In the Welsh epic, the Mabinogion, Rhiannon, a princess of the Otherworld, falls in love with a mortal king, Pwyll. She is betrothed to another, and so their relationship has many difficulties. Eventually, they end up together, but the difficulties don’t end. Rhiannon’s story is a tale of resilience, hardship, and forgiveness. She is most often portrayed riding a white horse, accompanied by three birds, whose song is said to lull the living into slumber and wake the spirits of the dead. Rhiannon is seen as someone who “walks between worlds”, a woman who can confidently switch between the light of the mortal world and the dark mysteries of the Otherworld, her light and shadow, finding healing in her darkness and bringing it into the light as forgiveness and grace. The horse is a symbol of freedom and wild abandon but at the same time is a beast of burden. Could this symbolize the balance between our own Divine Feminine and Masculine, something that every human needs within themselves to thrive? The wind in the lower part represents movement, divine intervention, and the vital spirit of the Universe, and the peonies are a symbol of forgiveness, for it is forgiveness to ourselves for our past mistakes and forgiveness for those who have harmed us that is essential for us to heal.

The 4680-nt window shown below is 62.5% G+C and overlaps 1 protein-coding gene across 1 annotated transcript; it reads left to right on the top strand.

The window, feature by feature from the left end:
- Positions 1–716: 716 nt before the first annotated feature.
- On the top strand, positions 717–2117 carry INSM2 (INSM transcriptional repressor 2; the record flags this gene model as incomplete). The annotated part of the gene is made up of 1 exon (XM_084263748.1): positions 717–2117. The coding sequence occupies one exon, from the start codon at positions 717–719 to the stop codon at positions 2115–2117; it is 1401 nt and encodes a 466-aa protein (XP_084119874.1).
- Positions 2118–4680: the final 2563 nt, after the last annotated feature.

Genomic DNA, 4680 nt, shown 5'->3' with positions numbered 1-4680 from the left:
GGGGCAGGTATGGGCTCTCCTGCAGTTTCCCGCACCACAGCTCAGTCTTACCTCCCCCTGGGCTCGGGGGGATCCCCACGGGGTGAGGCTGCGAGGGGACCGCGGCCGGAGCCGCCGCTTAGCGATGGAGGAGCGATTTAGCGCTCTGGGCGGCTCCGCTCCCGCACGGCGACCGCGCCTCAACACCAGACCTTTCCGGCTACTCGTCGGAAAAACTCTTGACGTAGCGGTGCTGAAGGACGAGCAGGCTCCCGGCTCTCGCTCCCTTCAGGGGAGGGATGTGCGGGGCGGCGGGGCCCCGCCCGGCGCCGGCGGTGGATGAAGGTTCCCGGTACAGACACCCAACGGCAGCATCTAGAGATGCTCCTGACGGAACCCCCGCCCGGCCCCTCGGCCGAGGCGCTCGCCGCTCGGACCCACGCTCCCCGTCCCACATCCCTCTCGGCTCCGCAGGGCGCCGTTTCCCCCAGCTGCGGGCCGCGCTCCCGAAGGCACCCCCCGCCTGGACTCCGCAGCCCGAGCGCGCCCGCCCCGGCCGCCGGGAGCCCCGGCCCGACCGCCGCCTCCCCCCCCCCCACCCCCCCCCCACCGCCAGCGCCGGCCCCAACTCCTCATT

Published by Tahirih Goffic

After a tumultuous past as a goat milker, laundress, fine art major, waitress and restaurant owner, I've now downscaled to running my own Cafe/Gallery in an effort to maintain a social life and make a few bucks. I live a ridiculously idyllic existence in a fairytale village called Bella Coola on the West Coast of British Columbia with my charming musician husband, two amazingly creative children, and a dog whose favourite past time is eating rotten dead fish and rolling in poo. In my not so spare time I love to invent healthy whole food recipes, write YA fiction, play guitar, or curl up in my favourite chair with a great book and a gigantic mug of strong black coffee, all while daydreaming of living in Ireland...

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